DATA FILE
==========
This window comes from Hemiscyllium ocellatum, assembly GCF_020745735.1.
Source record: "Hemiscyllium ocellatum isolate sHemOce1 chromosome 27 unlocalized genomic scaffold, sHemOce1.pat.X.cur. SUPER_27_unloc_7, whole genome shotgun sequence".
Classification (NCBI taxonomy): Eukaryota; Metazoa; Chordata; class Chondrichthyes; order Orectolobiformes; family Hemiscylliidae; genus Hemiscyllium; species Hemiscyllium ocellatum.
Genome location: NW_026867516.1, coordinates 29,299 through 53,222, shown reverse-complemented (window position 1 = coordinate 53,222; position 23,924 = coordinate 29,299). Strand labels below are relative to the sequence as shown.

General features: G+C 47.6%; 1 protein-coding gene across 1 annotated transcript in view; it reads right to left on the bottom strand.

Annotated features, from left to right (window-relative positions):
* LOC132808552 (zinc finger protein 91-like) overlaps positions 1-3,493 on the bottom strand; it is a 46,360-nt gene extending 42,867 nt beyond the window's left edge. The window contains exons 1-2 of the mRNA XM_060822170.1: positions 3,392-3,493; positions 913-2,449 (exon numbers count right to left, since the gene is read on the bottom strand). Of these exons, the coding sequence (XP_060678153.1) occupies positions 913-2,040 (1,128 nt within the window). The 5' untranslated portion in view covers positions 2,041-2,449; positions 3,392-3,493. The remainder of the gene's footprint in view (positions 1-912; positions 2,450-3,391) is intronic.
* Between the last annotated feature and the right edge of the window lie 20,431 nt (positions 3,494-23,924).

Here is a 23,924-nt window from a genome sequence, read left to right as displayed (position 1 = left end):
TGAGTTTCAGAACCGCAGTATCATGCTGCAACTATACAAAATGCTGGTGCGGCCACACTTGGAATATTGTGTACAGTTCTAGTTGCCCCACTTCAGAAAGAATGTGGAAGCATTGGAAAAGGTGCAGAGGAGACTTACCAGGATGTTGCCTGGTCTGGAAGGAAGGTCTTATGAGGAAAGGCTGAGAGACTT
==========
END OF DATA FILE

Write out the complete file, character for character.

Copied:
This window comes from Hemiscyllium ocellatum, assembly GCF_020745735.1.
Source record: "Hemiscyllium ocellatum isolate sHemOce1 chromosome 27 unlocalized genomic scaffold, sHemOce1.pat.X.cur. SUPER_27_unloc_7, whole genome shotgun sequence".
Classification (NCBI taxonomy): Eukaryota; Metazoa; Chordata; class Chondrichthyes; order Orectolobiformes; family Hemiscylliidae; genus Hemiscyllium; species Hemiscyllium ocellatum.
Genome location: NW_026867516.1, coordinates 29,299 through 53,222, shown reverse-complemented (window position 1 = coordinate 53,222; position 23,924 = coordinate 29,299). Strand labels below are relative to the sequence as shown.

General features: G+C 47.6%; 1 protein-coding gene across 1 annotated transcript in view; it reads right to left on the bottom strand.

Annotated features, from left to right (window-relative positions):
* LOC132808552 (zinc finger protein 91-like) overlaps positions 1-3,493 on the bottom strand; it is a 46,360-nt gene extending 42,867 nt beyond the window's left edge. The window contains exons 1-2 of the mRNA XM_060822170.1: positions 3,392-3,493; positions 913-2,449 (exon numbers count right to left, since the gene is read on the bottom strand). Of these exons, the coding sequence (XP_060678153.1) occupies positions 913-2,040 (1,128 nt within the window). The 5' untranslated portion in view covers positions 2,041-2,449; positions 3,392-3,493. The remainder of the gene's footprint in view (positions 1-912; positions 2,450-3,391) is intronic.
* Between the last annotated feature and the right edge of the window lie 20,431 nt (positions 3,494-23,924).

Here is a 23,924-nt window from a genome sequence, read left to right as displayed (position 1 = left end):
TGAGTTTCAGAACCGCAGTATCATGCTGCAACTATACAAAATGCTGGTGCGGCCACACTTGGAATATTGTGTACAGTTCTAGTTGCCCCACTTCAGAAAGAATGTGGAAGCATTGGAAAAGGTGCAGAGGAGACTTACCAGGATGTTGCCTGGTCTGGAAGGAAGGTCTTATGAGGAAAGGCTGAGAGACTT